Ciena and Fujitsu this week showed cross-vendor interoperability of optical equipment using Open ROADM Multi-Source Agreement (MSA) standards. AT&T, which is a big part of the Open ROADM initiative, said the demonstration highlights the benefits of using the open source community to enhance greater software control over optical assets.
The University of Texas at Dallas is operating the demonstration at this week’s Optical Fiber Communications (OFC) Conference in San Diego. It’s using Fujitsu’s 1FINITY ROADM and transponder blades, Ciena’s 6500 ROADM and transponders, and control plane services from the Transport PCE project, which is part of the Fluorine OpenDaylight SDN controller release.
The demonstration is using open APIs to connect the entire system to a programmable optical network SDN orchestrator built by UT-Dallas. The orchestrator will dynamically migrate virtual machines (VMs) from one simulated data center to another.
Chris Rice, senior vice president of network cloud and infrastructure at AT&T, said in a statement that the demonstration validates the work of the MSA, “to eliminate vendor lock-in, introduce multi-vendor efficiencies to the transport network, and prove that they systems can seamlessly recovery from disaster conditions.”
Ultimately, the autonomous procedure is meant to demonstrate speed, efficiency and low latency in a disaster recovery situation. AT&T called the demonstration “another step toward realizing the vision of the Open ROADM MSA.”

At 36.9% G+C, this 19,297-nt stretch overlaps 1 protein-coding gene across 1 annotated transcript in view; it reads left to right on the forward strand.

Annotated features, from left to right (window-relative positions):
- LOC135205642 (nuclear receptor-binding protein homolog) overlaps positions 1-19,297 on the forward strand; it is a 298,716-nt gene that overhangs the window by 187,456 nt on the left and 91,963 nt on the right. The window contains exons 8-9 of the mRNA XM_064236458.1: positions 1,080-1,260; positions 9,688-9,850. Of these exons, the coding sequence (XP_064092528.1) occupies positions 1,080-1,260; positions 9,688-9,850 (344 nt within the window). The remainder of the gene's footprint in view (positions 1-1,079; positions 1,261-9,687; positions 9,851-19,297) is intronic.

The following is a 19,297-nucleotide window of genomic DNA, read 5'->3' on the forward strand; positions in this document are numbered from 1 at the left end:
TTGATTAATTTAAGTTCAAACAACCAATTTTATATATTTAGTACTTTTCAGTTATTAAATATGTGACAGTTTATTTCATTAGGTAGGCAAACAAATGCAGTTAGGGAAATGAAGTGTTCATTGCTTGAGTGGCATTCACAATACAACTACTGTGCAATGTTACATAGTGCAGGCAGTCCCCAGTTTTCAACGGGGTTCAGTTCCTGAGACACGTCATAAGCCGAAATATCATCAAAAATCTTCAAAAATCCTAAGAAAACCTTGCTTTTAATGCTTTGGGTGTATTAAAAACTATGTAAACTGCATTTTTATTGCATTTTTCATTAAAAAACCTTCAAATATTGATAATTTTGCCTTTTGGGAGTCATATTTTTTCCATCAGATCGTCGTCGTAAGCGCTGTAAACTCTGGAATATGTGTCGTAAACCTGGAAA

Road to Open ROADMs
ROADMs, or reconfigurable optical add/drop multiplexers, are like a network switch that manages data traveling across fiber optic lines. Adding software control allows for dynamic bandwidth management. AT&T, for example, is using an SDN controller to provide centralized traffic control over its inner-city network.
This week’s demo comes a year after AT&T completed a similar trial with unnamed vendors. At the time the carrier said it would deploy Open ROADM gear in Dallas as part of a metro-area trial.
AT&T, along with Ciena, Fujitsu, and Orange, were founding members of the Open ROADM MSA in 2016. The group is focused on tapping the open source community to enhance interoperability and speed up the development process. It also expects open networking to bolster cost savings and improve network performance.
Heidi Adams, an analyst at IHS Markit, had previously stated that “the pressure is on for the industry to deliver more open and interoperable optical networks.”
She noted that the Open ROADM MSA was one of many groups working on the concept. Others include the Telecom Infra Project’s Open Optical Packet Transport Group, the Open Networking Foundation, and the Optical Interworking Forum.
However, Adams questioned whether network operators would be ready and willing to “trade off performance for openness and interoperability.”
“Key concerns include the loss of spectral efficiency gains, system integration and maintenance, lack of operational tools to manage disaggregated networks, and slow or disparate standards development,” she added.